When an individual suffers from an eating disorder, as well as one or more co-occurring psychological conditions, it is very important to treat each issue.  By addressing only one symptom or disorder, doctors fall short on getting to the root of an individual’s emotional and behavioral problems.  A patient that is only being treated for one of their psychological disorders is more likely to struggle after treatment.  This individual is prone to relapse and more likely to seek treatment again.

Not all individuals with an eating disorder suffer from other co-occurring disorders, but it is important to always be mindful and watch for the signs.  Patients that are given a full assessment of their psychological health are much more likely to get the treatment they need to overcome their disorders.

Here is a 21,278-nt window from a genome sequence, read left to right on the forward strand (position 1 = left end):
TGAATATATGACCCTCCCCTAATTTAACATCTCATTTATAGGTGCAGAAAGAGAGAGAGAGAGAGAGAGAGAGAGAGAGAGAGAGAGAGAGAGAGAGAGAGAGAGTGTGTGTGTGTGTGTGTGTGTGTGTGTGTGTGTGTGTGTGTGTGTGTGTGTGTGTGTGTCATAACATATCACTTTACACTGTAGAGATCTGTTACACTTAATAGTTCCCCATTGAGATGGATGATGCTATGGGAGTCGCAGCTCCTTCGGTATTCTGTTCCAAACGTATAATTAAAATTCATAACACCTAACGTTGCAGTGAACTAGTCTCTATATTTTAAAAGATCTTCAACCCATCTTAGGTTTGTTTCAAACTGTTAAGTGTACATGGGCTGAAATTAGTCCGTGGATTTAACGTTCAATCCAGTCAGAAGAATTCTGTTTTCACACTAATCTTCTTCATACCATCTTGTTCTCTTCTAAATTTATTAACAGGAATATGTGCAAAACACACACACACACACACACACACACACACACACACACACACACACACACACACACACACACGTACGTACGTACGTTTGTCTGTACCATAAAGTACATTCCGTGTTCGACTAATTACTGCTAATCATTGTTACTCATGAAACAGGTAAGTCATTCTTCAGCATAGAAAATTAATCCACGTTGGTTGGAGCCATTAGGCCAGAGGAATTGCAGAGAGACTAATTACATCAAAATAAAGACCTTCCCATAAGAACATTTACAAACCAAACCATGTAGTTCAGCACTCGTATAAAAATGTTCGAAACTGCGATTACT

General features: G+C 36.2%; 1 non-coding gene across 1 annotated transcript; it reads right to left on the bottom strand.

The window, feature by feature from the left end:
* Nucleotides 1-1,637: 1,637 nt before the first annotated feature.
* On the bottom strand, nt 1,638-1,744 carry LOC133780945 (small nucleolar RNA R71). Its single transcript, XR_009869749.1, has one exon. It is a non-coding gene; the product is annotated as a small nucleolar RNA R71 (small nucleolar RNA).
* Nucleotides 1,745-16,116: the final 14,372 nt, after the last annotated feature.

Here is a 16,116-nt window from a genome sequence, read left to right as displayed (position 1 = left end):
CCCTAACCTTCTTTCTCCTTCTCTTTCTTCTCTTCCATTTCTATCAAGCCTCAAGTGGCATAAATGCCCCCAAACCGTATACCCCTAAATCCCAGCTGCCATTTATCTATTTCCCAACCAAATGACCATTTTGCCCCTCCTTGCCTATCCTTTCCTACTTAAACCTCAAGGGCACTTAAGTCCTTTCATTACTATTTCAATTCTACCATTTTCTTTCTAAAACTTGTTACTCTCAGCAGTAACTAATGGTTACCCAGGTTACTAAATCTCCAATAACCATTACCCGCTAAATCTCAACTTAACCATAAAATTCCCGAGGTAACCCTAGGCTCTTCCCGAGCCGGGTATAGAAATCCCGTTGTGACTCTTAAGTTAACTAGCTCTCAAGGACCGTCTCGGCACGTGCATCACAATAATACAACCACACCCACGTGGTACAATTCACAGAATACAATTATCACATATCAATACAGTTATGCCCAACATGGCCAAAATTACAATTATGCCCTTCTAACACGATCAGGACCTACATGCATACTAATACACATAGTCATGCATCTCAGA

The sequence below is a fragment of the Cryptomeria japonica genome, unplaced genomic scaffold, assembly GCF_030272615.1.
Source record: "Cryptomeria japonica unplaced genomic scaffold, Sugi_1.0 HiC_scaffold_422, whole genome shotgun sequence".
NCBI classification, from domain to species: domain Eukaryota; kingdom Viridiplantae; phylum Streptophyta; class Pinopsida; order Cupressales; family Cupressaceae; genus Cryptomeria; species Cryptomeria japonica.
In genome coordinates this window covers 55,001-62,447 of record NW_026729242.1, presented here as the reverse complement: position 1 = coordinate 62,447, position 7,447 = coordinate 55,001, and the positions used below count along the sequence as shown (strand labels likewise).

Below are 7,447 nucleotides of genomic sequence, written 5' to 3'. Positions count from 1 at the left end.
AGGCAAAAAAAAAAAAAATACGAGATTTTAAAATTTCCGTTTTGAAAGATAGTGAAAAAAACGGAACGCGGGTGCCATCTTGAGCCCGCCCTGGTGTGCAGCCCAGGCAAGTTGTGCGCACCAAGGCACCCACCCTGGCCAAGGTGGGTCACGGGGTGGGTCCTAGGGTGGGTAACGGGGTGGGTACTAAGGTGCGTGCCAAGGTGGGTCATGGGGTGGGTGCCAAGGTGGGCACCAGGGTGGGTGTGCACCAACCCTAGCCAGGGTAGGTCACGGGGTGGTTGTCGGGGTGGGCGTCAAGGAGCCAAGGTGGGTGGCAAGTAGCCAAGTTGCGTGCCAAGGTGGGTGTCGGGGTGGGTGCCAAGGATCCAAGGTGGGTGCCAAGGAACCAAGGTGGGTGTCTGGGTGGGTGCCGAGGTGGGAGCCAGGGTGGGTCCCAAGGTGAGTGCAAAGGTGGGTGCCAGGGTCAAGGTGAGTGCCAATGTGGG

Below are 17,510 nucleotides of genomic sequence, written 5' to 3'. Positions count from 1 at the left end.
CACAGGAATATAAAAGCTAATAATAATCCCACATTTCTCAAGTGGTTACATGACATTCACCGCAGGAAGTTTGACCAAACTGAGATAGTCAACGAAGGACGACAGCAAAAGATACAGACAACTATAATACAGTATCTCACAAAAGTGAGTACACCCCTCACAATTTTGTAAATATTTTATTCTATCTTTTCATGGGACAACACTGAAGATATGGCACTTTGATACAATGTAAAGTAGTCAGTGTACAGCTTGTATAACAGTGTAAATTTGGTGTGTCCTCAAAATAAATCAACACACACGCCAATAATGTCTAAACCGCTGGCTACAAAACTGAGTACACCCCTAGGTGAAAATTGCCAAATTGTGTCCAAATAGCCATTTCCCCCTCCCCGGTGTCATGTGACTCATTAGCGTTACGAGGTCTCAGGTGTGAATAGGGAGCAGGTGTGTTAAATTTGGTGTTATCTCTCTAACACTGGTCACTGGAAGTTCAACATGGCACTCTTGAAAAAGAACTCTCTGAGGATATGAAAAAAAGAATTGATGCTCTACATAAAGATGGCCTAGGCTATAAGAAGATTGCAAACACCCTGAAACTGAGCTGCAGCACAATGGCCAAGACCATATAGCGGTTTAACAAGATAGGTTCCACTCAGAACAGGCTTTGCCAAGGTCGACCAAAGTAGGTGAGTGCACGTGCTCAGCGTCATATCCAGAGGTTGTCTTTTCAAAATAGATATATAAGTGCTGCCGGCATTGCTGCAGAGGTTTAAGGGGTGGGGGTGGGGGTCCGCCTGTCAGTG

Schuckit, M., Tipp, J., Anthenelli, R. & Bucholz, K. (1996).  Anorexia
Nervosa and Bulimia Nervosa in Alcohol Dependent Men and Women and 
Their Relatives. The American Journal of Psychiatry, 152, 75-.

Staying on the same page

By Laura Collins

It is a common problem: parents not on the same page during eating disorder treatment.

Mom gives in too easily or dad forgets the “rules.” Maybe one spouse thinks they should back off and the other is ready to hold a hard line. Mom is super-vigilant and her partner believes in the power of trust.

What I have learned in watching countless couples struggle during eating disorder treatment:

•      It is better to be on the wrong page together than on different pages, so back your partner up. When you disagree, work it out in private. Those struggling feel unsure and even unsafe when the people taking care of them are not sending the same messages. If one direction isn’t working you can both change course together.

•      You may not (yet) be an expert on eating disorders, but you are the best authority on your own child. Learn all you can together about the disorder, and keep sight of what you both know of your loved one.